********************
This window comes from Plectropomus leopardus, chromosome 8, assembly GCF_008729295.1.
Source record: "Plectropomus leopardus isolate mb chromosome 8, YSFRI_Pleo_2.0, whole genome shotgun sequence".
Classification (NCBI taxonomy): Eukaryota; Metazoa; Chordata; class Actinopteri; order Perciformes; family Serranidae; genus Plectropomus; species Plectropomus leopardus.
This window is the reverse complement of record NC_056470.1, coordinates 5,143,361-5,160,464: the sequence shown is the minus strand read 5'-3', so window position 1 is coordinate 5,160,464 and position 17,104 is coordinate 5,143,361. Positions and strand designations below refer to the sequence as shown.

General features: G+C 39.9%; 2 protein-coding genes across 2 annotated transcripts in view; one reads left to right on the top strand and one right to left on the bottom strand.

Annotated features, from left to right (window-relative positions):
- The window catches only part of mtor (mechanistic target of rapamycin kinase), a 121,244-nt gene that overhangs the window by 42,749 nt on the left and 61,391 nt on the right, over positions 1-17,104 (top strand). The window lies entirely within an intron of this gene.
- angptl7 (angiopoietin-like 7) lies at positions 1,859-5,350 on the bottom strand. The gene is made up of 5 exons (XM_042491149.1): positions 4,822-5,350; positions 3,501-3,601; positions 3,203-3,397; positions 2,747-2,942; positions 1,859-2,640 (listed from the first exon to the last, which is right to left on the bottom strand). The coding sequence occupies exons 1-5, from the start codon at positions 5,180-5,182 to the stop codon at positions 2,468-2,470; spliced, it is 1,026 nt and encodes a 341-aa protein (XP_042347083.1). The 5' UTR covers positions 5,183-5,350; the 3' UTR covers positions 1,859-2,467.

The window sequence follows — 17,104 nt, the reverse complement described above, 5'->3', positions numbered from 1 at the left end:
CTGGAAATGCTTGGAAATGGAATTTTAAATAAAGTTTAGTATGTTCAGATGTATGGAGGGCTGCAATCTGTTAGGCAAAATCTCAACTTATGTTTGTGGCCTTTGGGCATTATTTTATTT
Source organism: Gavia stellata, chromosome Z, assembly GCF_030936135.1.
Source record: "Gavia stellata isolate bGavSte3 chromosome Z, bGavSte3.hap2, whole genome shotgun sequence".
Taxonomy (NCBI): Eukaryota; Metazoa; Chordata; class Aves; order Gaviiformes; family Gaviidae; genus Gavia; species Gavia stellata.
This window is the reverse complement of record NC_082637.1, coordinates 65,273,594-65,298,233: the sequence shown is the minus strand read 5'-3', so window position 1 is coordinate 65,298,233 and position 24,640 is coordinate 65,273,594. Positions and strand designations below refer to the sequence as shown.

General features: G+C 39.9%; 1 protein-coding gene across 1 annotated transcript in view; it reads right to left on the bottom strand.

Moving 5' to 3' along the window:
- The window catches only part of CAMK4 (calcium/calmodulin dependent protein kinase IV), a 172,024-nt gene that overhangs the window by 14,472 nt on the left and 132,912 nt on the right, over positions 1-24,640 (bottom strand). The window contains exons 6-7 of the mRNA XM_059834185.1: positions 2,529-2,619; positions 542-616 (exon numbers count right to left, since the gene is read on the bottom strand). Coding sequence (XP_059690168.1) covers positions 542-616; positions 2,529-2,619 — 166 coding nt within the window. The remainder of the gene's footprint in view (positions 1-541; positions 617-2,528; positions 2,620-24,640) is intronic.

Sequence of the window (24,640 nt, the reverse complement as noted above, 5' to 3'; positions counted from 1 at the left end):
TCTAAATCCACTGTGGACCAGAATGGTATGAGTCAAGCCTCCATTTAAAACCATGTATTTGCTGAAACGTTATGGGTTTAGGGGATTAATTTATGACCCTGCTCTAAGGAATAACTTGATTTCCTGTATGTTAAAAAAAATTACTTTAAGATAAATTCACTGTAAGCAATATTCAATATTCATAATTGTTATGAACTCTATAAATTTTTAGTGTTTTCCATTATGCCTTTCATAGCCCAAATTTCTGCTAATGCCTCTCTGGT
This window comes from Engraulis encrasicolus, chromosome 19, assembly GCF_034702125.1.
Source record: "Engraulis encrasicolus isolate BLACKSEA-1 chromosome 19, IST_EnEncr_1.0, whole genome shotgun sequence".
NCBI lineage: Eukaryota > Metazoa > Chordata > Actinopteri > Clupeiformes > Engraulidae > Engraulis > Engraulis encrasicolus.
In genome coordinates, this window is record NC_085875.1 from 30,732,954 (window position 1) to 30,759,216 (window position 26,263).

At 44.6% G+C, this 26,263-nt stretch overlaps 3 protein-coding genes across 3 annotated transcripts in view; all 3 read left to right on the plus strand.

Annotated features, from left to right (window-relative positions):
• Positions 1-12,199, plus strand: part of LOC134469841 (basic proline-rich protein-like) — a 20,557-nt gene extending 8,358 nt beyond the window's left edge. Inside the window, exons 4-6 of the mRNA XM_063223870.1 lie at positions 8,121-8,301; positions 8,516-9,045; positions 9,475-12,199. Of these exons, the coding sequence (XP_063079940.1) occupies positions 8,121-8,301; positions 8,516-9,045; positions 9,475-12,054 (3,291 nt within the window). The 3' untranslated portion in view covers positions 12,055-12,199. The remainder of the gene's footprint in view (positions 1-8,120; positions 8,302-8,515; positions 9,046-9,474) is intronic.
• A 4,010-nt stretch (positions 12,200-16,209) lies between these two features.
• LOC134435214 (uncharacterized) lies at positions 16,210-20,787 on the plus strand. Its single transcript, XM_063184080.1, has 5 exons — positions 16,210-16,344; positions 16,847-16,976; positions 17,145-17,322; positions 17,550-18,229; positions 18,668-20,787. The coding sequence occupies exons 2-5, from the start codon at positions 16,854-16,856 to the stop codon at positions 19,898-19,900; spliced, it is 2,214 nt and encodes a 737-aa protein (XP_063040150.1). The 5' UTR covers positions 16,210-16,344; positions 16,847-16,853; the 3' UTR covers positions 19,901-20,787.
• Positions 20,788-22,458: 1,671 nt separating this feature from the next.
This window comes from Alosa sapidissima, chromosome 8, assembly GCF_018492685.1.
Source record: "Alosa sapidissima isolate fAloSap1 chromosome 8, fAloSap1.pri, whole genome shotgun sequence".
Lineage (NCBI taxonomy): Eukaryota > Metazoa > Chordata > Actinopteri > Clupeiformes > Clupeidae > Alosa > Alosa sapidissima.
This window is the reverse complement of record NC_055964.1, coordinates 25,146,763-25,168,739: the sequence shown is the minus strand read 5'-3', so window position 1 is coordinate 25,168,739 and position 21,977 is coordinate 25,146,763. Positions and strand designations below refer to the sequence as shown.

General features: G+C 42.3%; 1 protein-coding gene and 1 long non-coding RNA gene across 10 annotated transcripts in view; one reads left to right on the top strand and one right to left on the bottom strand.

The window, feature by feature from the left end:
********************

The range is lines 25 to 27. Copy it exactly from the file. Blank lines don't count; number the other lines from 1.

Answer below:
Annotated features, from left to right (window-relative positions):
• Positions 1-12,199, plus strand: part of LOC134469841 (basic proline-rich protein-like) — a 20,557-nt gene extending 8,358 nt beyond the window's left edge. Inside the window, exons 4-6 of the mRNA XM_063223870.1 lie at positions 8,121-8,301; positions 8,516-9,045; positions 9,475-12,199. Of these exons, the coding sequence (XP_063079940.1) occupies positions 8,121-8,301; positions 8,516-9,045; positions 9,475-12,054 (3,291 nt within the window). The 3' untranslated portion in view covers positions 12,055-12,199. The remainder of the gene's footprint in view (positions 1-8,120; positions 8,302-8,515; positions 9,046-9,474) is intronic.
• A 4,010-nt stretch (positions 12,200-16,209) lies between these two features.